Instructions for TurfCutterGM
  1. The Basics
    1. What is TurfCutterGM?
    2. TurfCutterGM is a tool for campaign field staffers to cut hours out of their lives that would be otherwise spent ordering and cutting up paper lists. Using Google Maps, TurfCutterGM allows you to point-and-click your way to creating walk lists.
    3. How does it work?
    4. TurfCutterGM asks for your list of houses in one area. Perhaps you give the program 400 people who you want your volunteers to visit; those 400 people live at 300 distinct addresses. TurfCutterGM will plot those 300 points and let you divide them anyway you want into, say, 6 routes of 50 houses. You then get the data back from TurfCutterGM with the route information appended, and you're all set to go. (For technologically oriented folk: TurfCutterGM is written primarily in Javascript, with some PHP.)
    5. Does it work well?
    6. Well, I would like to think so. But, the features that make TurfCutterGM special are:
      • Selecting a large group of points at a time by drawing boundaries around them
      • Auto-sorting of an entire route to give a reasonable approximation of the correct route
      • Drag-and-drop of one or more points for easy fine-tuning or route order
      • User-defined route colors and user-defined viewing options so you and cut turf the way you want to.
    7. What are the system requirements?
    8. Currently, I have tested TurfCutterGM only on Windows, using the Internet Explorer (v6), Firefox (v1.5), and Opera (v9) browsers. You need to disable pop-up blockers for TurfCutter to work correctly. (Don't worry, there are no advertisements on this page.)
      Please let me know what the status of Turfcutter's functionality is on other browsers and operating systems.
    9. Who can use TurfCutterGM?
    10. You, and anyone else. The program is completely free and is licensed as open source under the GPL.
  2. Using TurfCutterGM
    1. Preparing and Uploading Data
      1. Preparing the Data
      2. TurfCutterGM needs data from your voterfile software to work. Simply export your data in a comma-separated format to a file on your local machine. Specifically, do the following:
        • Separate fields with commas (,)
        • Enclose strings in double quotes ("")
        • Include header row with field names
        • Include a both a unique ID and (if possible) household ID.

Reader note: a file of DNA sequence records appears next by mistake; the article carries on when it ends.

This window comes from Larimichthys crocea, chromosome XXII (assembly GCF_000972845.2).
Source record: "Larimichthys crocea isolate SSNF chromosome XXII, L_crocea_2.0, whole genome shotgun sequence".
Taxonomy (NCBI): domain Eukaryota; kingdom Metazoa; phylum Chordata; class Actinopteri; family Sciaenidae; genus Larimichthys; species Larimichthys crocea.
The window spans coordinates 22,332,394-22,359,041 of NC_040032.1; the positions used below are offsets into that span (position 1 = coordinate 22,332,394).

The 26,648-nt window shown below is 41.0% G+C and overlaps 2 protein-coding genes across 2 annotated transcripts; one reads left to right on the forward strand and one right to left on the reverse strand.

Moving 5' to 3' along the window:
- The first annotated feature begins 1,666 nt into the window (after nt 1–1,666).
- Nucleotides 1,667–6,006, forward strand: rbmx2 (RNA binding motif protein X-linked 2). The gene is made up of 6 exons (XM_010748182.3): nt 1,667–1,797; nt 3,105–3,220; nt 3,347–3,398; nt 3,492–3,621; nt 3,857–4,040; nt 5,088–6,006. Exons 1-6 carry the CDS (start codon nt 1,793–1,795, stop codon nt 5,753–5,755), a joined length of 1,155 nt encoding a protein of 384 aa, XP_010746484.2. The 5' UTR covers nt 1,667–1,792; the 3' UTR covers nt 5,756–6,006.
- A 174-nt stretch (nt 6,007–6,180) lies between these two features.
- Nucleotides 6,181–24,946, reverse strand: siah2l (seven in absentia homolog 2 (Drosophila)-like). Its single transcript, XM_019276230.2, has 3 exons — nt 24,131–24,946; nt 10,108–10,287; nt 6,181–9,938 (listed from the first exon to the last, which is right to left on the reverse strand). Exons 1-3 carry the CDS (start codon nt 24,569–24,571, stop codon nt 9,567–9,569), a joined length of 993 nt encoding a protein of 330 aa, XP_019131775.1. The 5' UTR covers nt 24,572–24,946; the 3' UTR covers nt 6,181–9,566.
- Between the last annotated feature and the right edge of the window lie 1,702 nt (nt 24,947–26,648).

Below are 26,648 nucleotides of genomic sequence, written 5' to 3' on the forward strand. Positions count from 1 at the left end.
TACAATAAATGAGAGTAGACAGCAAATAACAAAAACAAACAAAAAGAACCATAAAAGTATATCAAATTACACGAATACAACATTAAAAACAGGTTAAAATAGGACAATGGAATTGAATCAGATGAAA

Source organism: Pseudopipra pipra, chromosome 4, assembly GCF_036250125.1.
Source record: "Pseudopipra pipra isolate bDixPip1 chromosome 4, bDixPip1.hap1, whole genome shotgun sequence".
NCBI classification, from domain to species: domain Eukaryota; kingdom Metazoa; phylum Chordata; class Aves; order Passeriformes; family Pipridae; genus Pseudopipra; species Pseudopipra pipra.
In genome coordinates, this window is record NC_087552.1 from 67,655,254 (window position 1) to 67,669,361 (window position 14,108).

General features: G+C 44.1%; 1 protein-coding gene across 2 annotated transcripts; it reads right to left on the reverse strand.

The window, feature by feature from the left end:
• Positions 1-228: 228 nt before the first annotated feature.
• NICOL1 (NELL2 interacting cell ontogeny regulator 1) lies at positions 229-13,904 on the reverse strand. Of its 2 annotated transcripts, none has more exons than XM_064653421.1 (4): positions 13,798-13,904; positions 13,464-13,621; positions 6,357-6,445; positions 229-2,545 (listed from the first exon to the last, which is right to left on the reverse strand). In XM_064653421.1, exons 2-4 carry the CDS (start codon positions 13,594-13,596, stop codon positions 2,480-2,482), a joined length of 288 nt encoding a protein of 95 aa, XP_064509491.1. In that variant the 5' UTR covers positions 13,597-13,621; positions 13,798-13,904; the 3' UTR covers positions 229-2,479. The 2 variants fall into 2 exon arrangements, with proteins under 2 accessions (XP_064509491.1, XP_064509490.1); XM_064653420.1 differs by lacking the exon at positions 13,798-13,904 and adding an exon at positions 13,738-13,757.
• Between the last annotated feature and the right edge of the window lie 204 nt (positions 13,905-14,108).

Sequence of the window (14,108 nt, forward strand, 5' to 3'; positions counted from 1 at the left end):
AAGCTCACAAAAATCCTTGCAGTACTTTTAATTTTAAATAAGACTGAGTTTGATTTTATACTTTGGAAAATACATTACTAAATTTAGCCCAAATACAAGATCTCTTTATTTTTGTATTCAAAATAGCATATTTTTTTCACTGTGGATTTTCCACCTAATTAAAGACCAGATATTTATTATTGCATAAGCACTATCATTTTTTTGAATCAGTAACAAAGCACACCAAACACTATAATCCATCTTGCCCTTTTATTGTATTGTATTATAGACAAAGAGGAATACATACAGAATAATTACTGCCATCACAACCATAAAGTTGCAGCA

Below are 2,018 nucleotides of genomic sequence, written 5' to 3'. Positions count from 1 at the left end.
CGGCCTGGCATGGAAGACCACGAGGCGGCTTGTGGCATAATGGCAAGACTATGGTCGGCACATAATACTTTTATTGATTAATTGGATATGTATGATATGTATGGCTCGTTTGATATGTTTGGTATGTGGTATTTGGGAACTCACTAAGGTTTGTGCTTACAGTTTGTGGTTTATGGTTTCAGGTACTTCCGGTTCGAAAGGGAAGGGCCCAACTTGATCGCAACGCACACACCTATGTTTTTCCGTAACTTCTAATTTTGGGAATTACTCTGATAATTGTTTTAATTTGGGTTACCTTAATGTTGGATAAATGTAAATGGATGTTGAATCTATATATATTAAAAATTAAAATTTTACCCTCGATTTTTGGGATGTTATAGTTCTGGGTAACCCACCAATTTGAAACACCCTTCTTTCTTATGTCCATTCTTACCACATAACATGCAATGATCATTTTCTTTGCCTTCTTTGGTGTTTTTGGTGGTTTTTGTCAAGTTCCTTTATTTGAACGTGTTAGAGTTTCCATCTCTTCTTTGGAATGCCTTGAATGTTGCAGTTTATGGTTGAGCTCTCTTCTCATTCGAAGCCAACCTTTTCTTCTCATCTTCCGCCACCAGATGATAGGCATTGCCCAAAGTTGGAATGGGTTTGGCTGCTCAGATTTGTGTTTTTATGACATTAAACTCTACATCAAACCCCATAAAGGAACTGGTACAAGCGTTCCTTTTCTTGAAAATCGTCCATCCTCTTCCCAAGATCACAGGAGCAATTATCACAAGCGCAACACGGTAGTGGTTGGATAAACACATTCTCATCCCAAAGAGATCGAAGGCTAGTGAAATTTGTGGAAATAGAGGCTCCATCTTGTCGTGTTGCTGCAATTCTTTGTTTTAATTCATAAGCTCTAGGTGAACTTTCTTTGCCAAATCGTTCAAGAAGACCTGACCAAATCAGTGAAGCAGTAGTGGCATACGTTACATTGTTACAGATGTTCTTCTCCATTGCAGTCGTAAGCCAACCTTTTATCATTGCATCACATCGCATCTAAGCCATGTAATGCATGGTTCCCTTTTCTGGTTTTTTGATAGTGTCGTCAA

• Include longitude and latitude. (This will change in later versions.)
        • Limit the data to at most 1,000 addresses
        If you wish to use the Auto-sort feature, include street number and street name as well.
      3. Uploading the Data
      4. Simply click on "Browse" and choose the file you wish to import. Then click on "Upload CSV file". A pop-up window should open showing you the fields that are specified in your data. Match them up with the field names that TurfCutterGM understands. If you do not have a household ID field, use your unique ID. Next click "plot my points" and your points will be plotted. If the browser warns you about resending data, click the "retry" (IE) or "OK" (Firefox) option.
      5. Geocoding the Data
      6. Geocoding is now available, through Emad Famous' free tool. Please use geocoding only when testing TurfCutterGM. If you decide to use TurfCutterGM for your campaign, it is highly recommended that you bulk-geocode all of your data. Currently, you don't see the geocoding on the back-end, though this will change.

        Many vendors offer this geocoding service, but I would check out, who says that they will bulk-geocode data (for non-commercial purposes) for free. I'm not just recommending this course of action for my benefit: geocoding 100 data points takes about 1 minute, and as this is a free service, not necessarily the most reliable. Save yourself headaches ahead of time and get your data geocoded by professionals.

    2. Choose the Number of Routes
    3. Enter the number of routes you plan to create out of the imported addresses next to Number of routes:. You can change this value at any time.
    4. Selecting Points
    5. You now need to select points for your first route by changing the map mode. The default mode is browse map; you cannot select points in this mode. What you can do is click on points and view their information.

      The second mode is clicking points mode. Simply click points to select them. Hold down the shift or ctrl keys on your keyboard to select multiple points at a time.

      The final mode is drawing route boundaries mode. To use this mode, click anywhere on the map: a marker will appear. This marker indicates the first corner of your boundary. If you click again, you'll see a line drawn: this is the first side of your boundary. Continue drawing lines until you are ready to complete your boundary. To complete the boundary, click on the original point (labeled "S" for "start"). If you make a mistake, click the "Undo" button next to the upper-left-hand corner of the map and you last segment will disappear. Boundary segments are allowed to cross -- points in the interior of the boundaries when the region is completed will be selected.

      Alternatively, you can select points of an existing, select all unassigned points, select no points, or select all the points. These options are available in the selecting drop-down.

    6. Assigning points to routes
    7. Once you've selected the points you wish to be in the next route, simply choose the desired route number next in the Assign selected points to Route: drop-down. Changing the selected route in this drop-down will automatically show you the route characteristics. Check the route characteristics before you assign the points (using the Assign button) to make sure you are not performing an undesired action, such as appending points to an existing route.